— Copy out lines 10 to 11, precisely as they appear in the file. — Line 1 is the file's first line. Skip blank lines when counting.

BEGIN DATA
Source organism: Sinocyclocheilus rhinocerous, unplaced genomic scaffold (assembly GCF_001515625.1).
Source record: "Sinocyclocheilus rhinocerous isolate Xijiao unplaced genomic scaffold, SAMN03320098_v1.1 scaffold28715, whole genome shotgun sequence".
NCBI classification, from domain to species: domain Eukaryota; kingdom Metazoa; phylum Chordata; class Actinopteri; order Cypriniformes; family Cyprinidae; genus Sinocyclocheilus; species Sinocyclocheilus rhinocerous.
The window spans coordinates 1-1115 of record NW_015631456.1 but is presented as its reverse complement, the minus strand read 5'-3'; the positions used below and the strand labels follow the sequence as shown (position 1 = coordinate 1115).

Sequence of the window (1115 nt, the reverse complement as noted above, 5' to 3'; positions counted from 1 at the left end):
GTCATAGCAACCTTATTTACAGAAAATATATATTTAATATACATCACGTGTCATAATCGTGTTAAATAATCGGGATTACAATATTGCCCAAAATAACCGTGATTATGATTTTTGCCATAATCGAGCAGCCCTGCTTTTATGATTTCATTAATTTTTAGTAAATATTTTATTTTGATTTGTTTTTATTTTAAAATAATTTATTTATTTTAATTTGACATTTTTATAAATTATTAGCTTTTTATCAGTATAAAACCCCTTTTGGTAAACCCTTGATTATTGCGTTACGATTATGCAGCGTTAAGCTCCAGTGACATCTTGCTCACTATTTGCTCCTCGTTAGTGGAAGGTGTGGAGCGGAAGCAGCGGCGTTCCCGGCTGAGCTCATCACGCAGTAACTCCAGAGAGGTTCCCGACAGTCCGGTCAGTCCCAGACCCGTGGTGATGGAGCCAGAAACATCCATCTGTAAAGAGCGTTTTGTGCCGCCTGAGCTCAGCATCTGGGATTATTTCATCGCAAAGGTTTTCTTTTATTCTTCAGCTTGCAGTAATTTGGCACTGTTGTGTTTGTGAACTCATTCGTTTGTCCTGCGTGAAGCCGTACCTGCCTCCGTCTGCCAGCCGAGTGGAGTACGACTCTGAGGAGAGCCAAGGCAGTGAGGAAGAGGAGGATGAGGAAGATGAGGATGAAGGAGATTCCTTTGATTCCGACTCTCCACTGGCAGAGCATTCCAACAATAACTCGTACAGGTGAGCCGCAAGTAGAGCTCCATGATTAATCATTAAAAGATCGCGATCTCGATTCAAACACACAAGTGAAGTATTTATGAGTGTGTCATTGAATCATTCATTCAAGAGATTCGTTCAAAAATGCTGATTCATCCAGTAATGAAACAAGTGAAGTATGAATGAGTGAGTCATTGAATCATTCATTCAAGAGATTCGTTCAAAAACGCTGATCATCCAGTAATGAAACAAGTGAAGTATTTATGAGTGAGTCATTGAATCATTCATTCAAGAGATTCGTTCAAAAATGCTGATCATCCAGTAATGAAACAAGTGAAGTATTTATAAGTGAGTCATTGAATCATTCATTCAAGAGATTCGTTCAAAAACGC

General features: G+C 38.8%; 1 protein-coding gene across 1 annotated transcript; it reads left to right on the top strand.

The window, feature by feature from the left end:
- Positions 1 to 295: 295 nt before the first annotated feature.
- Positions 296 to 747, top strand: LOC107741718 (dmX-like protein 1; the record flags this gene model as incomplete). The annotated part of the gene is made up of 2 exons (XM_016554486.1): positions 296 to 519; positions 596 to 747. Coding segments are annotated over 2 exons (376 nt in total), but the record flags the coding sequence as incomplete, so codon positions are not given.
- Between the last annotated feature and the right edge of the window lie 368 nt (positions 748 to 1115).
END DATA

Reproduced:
- Positions 296 to 747, top strand: LOC107741718 (dmX-like protein 1; the record flags this gene model as incomplete). The annotated part of the gene is made up of 2 exons (XM_016554486.1): positions 296 to 519; positions 596 to 747. Coding segments are annotated over 2 exons (376 nt in total), but the record flags the coding sequence as incomplete, so codon positions are not given.
- Between the last annotated feature and the right edge of the window lie 368 nt (positions 748 to 1115).